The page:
Rethinking value: the pursuit of a more meaningful life


Our Head of Research & Insight, Paul Greenwood, discusses our recent report – Rethinking Value During a Cost of Living Crisis, what it means for brands and how they can keep up with evolving spending habits.

The cost-of-living crisis is being labelled by experts as a ‘permacrisis’, as economies around the world continually teeter on the edge of recession and high inflation reduces consumers’ spending power. It’s expected to last for at least a couple more years and so, for the four in five Brits who say the economic situation is affecting them directly. We Are Social decided to unravel how.

The overriding picture is that people are evaluating their priorities; as they rethink value as something more than a price tag, and instead look for meaningful and fun interactions with influencers and brands.

The knowledge flex

One of the most noticeable changes is that social media influencers who used to show off what they have, are now showing off what they know. Audiences who are struggling to make ends meet — and in the case of Gen Z, cannot ever imagine living on their own — and are turning away from naked materialism.

We found that 69% of UK and US adult social media users are reporting influencers have helped them save money by highlighting cheaper options. This ‘de-influencing’ is a new direction — it’s about what not to buy, how to save money on alternative products and how to avoid wasting budget. In this movement, the public can expect to see a resurgence of the ‘how to’ videos and hack culture, particularly as people move towards making their own products and gifts and embrace DIY to save money.

Brands need to bear this in mind, and offer bite-sized chunks of knowledge about what people can do with their products and services. A little less aspiration and a lot more down-to-earth and realistic messaging are guiding philosophies.

New materialism

The permacrisis is changing fundamental attitudes towards materialism, with the Edelman Trust Barometer 2022 showing 52% of the public think capitalism does more harm than good.

We’re seeing groups of people coming together to take back control from companies that typically ascribe value, and institutions that have used it arrogantly. See the Swifties (Taylor Swift fans) taking Ticketmaster to court in an antitrust action over what they say was a bungled launch of concert tickets.

Brands will need to react to this new trend by ensuring their social activity aligns with customer values. Loyalty will become more important, and brands will have to breathe new life into their loyalty programmes by supplementing traditional offers and points with new experiences that speak to their shared values.

Performative denial

At a time when 45% of Gen Z and millennials see no point in saving until the current crises are over, we’re seeing a role reversal, in which celebrities and the wealthy embrace conscious consumerism while the average person experiments with assuming comedic ‘old money’ roles. In the absence of a traditional plan to knuckle down and save a deposit for a house, people are creating new roles for themselves. There is an accompanying dialogue in the new roles around recession and simpler, less luxurious fashion and accessories.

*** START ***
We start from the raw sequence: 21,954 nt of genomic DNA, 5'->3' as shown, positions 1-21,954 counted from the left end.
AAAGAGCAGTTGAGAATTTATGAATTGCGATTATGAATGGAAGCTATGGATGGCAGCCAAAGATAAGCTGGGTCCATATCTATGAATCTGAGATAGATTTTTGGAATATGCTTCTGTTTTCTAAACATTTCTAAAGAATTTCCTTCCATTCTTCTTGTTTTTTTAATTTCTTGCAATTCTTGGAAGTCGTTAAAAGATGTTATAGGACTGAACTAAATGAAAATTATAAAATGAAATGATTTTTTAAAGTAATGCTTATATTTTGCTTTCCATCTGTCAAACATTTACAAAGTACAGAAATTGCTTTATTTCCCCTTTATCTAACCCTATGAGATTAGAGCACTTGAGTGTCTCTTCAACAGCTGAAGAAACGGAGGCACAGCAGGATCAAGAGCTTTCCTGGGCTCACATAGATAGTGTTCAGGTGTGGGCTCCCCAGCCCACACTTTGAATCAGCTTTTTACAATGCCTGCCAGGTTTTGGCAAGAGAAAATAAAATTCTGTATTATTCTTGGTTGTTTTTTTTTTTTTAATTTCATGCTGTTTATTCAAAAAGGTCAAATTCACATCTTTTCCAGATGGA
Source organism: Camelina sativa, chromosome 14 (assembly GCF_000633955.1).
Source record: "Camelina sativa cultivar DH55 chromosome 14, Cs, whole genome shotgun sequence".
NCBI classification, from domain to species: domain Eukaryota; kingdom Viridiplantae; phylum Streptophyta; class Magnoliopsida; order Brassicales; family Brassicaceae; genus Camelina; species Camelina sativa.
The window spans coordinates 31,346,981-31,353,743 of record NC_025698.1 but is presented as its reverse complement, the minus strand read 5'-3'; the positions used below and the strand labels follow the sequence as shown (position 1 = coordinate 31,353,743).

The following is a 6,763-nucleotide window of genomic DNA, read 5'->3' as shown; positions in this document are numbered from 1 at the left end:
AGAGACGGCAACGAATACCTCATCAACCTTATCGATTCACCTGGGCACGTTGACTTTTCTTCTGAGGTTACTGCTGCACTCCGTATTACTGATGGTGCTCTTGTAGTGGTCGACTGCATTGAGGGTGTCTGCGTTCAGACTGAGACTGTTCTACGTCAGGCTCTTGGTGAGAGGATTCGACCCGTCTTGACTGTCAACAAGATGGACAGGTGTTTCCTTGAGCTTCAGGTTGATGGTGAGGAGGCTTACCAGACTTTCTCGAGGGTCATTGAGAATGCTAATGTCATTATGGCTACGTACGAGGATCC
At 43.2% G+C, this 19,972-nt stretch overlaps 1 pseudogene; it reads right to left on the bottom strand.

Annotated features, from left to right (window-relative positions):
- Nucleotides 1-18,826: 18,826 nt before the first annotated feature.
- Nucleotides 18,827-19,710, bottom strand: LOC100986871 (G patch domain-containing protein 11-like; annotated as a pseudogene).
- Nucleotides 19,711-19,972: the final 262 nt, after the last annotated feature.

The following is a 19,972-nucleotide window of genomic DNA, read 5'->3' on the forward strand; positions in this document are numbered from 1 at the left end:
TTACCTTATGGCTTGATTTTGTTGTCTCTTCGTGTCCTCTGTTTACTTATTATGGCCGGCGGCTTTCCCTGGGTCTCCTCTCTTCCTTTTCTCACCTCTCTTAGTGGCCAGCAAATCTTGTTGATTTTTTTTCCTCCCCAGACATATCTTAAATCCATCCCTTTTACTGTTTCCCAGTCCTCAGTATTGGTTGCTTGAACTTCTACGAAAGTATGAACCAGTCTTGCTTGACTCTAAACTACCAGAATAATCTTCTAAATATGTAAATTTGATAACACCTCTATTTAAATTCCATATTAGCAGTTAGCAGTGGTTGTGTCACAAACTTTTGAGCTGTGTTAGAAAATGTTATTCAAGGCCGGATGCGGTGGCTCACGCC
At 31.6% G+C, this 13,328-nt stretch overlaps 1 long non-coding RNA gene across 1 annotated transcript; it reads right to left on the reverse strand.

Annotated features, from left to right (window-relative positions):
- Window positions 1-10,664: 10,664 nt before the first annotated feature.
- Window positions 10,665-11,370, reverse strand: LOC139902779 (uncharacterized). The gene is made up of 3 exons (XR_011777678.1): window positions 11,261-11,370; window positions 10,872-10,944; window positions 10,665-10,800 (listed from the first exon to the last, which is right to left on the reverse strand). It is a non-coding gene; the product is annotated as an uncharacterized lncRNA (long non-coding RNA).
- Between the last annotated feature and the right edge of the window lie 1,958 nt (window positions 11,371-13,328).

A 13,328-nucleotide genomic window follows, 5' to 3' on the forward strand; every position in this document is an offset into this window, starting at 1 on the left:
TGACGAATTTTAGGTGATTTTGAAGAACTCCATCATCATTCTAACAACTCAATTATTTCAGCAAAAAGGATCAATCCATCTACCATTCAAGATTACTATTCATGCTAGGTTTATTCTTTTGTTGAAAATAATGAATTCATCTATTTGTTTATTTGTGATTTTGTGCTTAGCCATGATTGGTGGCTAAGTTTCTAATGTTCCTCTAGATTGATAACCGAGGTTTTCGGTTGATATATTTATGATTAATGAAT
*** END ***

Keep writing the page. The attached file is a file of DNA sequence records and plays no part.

For brands, there is a need to immerse people in fictional worlds by adding a sense of relaxation and escapism into corporate messaging. There is a sense of calling out the good times of the past here, as a form of relaxation and escapism.

Deliberate living

Reevaluating value has led many consumers to double down on the values they espouse and want to see reflected in the world around them. Pursuing a simple, meaningful life is the priority for many, with latest trends including off-grid living and pursuing a digital nomad life, or simply focusing on activities that bring them outsized joy and happiness.

This is prompting people to be more open about gamifying their couponing, sharing their discounted purchases like prized trophies. There is still space for the high life, but it tends to be a one-off extravagant treat to be savoured, rather than the norm.

For brands there are several take-outs

Promoting joy is a crucial theme, as is tapping into the trend towards enjoying collecting a range of items. Showing customers you understand the occasional treat is important to them is a good way to align with the public’s pursuit of the simple, with the occasional hint of luxury or a treat thrown in for good measure.

Above all, these new trends are not only seeing consumers rethink value beyond a monetary sum, they are prompting the public and brands to consider value in a more meaningful way.

It’s not so much about bling and making friends, but embracing escapism and enjoyment.

Brands are being asked to think beyond the usual narrow definition of value, reflected in the cost of an item, and instead to reflect the fun, joy and whimsical role play that comes when the high life is out of reach and so shunned for a simpler values-driving life. Today, it is as important to help one another as show off what we own, and to embrace saving money more than worshipping lavish displays of wealth.

This piece originally appeared in MediaCat.